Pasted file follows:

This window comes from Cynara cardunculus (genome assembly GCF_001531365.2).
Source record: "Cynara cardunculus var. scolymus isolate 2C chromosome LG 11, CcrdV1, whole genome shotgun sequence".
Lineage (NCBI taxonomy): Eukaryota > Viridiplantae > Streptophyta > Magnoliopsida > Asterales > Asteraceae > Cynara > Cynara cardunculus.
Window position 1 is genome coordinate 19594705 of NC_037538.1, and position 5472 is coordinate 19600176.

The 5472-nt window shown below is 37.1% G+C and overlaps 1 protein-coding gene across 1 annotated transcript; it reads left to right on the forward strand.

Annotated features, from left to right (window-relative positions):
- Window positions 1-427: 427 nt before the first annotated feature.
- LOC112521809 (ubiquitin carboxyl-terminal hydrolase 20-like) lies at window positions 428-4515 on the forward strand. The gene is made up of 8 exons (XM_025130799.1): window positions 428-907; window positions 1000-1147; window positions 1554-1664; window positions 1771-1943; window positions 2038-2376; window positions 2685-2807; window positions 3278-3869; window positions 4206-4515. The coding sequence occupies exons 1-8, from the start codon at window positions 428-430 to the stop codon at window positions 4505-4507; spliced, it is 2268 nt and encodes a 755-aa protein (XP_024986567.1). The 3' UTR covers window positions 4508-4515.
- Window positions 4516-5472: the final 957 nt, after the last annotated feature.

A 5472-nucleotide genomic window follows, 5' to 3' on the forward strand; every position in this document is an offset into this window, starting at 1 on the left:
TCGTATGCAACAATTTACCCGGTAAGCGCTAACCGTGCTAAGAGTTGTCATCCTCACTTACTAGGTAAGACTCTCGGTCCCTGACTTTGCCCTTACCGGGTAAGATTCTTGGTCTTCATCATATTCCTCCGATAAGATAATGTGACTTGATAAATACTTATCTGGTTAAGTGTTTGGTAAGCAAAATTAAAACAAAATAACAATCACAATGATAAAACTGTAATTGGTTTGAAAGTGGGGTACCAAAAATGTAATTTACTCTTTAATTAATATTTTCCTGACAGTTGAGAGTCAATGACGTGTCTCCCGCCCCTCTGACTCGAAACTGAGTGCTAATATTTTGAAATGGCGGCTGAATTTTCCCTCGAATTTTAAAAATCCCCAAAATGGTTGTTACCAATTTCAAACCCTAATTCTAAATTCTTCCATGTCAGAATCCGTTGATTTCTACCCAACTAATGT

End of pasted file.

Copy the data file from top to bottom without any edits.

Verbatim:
This window comes from Cynara cardunculus (genome assembly GCF_001531365.2).
Source record: "Cynara cardunculus var. scolymus isolate 2C chromosome LG 11, CcrdV1, whole genome shotgun sequence".
Lineage (NCBI taxonomy): Eukaryota > Viridiplantae > Streptophyta > Magnoliopsida > Asterales > Asteraceae > Cynara > Cynara cardunculus.
Window position 1 is genome coordinate 19594705 of NC_037538.1, and position 5472 is coordinate 19600176.

The 5472-nt window shown below is 37.1% G+C and overlaps 1 protein-coding gene across 1 annotated transcript; it reads left to right on the forward strand.

Annotated features, from left to right (window-relative positions):
- Window positions 1-427: 427 nt before the first annotated feature.
- LOC112521809 (ubiquitin carboxyl-terminal hydrolase 20-like) lies at window positions 428-4515 on the forward strand. The gene is made up of 8 exons (XM_025130799.1): window positions 428-907; window positions 1000-1147; window positions 1554-1664; window positions 1771-1943; window positions 2038-2376; window positions 2685-2807; window positions 3278-3869; window positions 4206-4515. The coding sequence occupies exons 1-8, from the start codon at window positions 428-430 to the stop codon at window positions 4505-4507; spliced, it is 2268 nt and encodes a 755-aa protein (XP_024986567.1). The 3' UTR covers window positions 4508-4515.
- Window positions 4516-5472: the final 957 nt, after the last annotated feature.

A 5472-nucleotide genomic window follows, 5' to 3' on the forward strand; every position in this document is an offset into this window, starting at 1 on the left:
TCGTATGCAACAATTTACCCGGTAAGCGCTAACCGTGCTAAGAGTTGTCATCCTCACTTACTAGGTAAGACTCTCGGTCCCTGACTTTGCCCTTACCGGGTAAGATTCTTGGTCTTCATCATATTCCTCCGATAAGATAATGTGACTTGATAAATACTTATCTGGTTAAGTGTTTGGTAAGCAAAATTAAAACAAAATAACAATCACAATGATAAAACTGTAATTGGTTTGAAAGTGGGGTACCAAAAATGTAATTTACTCTTTAATTAATATTTTCCTGACAGTTGAGAGTCAATGACGTGTCTCCCGCCCCTCTGACTCGAAACTGAGTGCTAATATTTTGAAATGGCGGCTGAATTTTCCCTCGAATTTTAAAAATCCCCAAAATGGTTGTTACCAATTTCAAACCCTAATTCTAAATTCTTCCATGTCAGAATCCGTTGATTTCTACCCAACTAATGT